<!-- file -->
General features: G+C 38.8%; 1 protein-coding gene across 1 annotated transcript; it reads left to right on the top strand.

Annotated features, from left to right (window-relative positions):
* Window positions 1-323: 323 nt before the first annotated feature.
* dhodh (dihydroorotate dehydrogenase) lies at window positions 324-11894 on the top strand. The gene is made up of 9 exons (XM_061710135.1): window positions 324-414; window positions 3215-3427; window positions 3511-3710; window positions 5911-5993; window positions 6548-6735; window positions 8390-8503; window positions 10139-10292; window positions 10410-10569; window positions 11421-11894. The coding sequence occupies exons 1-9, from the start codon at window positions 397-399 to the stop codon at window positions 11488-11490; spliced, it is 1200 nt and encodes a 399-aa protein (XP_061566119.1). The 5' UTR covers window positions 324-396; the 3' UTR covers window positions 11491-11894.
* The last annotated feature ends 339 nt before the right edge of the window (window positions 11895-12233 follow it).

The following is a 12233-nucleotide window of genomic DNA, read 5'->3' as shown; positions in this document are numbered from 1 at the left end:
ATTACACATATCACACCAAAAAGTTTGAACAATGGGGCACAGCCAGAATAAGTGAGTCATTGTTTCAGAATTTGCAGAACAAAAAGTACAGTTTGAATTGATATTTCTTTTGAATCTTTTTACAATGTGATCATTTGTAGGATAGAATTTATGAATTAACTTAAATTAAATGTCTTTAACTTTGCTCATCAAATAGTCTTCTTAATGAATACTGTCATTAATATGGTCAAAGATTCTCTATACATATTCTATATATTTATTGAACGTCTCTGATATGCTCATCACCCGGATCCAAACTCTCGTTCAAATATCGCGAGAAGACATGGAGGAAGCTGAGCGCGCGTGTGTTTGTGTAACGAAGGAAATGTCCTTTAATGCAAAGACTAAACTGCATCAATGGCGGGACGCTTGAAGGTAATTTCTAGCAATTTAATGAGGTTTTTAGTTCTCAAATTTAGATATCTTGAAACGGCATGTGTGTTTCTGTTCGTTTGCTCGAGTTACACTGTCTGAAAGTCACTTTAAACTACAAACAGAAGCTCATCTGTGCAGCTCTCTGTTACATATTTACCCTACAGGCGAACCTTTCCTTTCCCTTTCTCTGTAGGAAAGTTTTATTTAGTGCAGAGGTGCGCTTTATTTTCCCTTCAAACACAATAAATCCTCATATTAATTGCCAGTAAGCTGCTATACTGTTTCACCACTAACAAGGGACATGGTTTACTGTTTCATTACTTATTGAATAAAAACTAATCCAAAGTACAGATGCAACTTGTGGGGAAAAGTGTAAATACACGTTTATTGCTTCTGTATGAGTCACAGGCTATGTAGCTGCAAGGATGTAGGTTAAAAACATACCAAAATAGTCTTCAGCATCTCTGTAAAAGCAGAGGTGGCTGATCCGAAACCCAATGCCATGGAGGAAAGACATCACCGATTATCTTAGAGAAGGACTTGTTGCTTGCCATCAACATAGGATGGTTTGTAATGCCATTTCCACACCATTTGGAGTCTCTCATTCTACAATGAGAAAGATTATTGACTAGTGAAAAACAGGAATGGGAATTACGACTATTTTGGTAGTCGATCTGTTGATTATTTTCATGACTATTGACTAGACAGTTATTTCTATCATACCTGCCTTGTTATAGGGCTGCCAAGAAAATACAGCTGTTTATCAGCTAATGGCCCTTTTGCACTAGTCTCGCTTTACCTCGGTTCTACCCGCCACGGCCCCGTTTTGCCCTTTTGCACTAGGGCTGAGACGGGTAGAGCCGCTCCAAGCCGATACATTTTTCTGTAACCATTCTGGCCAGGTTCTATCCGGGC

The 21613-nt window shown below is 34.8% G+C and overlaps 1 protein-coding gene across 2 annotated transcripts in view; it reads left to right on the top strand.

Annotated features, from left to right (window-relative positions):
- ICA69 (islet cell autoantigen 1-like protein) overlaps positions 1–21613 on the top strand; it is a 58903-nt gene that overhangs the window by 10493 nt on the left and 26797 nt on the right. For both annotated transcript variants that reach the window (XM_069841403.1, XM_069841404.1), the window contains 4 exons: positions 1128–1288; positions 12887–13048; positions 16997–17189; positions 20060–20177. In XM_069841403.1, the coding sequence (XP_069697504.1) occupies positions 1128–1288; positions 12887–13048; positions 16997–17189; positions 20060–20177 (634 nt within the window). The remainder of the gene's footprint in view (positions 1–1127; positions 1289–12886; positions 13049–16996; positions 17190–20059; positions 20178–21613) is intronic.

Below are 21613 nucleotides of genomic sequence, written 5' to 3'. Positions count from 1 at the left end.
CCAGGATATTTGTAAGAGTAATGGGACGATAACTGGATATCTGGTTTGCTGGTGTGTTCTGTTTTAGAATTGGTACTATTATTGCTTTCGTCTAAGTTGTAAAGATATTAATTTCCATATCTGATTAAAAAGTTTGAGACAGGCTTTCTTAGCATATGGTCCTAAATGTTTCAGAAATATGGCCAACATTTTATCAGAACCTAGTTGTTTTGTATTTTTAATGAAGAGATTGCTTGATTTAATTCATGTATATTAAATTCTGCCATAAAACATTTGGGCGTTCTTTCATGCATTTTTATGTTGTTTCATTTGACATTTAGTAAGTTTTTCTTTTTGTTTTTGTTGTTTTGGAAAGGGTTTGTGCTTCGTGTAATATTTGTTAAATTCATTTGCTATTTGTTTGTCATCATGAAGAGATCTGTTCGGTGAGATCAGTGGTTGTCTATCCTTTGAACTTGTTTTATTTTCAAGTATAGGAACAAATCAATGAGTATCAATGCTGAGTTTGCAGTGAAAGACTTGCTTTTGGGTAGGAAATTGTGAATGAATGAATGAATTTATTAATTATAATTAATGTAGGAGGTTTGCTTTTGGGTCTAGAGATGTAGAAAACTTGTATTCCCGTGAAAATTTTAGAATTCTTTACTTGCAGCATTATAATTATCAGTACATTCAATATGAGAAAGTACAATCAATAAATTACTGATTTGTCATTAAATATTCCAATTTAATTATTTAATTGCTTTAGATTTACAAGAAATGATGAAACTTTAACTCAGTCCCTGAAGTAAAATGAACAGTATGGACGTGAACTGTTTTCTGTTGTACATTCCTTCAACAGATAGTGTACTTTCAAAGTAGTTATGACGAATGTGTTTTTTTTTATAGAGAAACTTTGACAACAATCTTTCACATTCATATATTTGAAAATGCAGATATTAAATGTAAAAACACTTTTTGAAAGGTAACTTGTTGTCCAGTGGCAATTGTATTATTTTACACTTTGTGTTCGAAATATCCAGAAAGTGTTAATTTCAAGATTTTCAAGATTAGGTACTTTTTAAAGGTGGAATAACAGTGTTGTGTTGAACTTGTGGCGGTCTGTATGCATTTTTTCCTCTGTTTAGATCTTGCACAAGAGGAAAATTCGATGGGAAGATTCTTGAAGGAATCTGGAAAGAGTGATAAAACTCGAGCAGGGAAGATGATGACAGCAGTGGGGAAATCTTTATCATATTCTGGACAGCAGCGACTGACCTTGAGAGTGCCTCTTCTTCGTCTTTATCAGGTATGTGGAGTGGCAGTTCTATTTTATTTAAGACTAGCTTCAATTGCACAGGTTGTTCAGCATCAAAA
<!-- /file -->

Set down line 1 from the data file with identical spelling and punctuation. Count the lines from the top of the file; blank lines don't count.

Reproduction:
General features: G+C 38.8%; 1 protein-coding gene across 1 annotated transcript; it reads left to right on the top strand.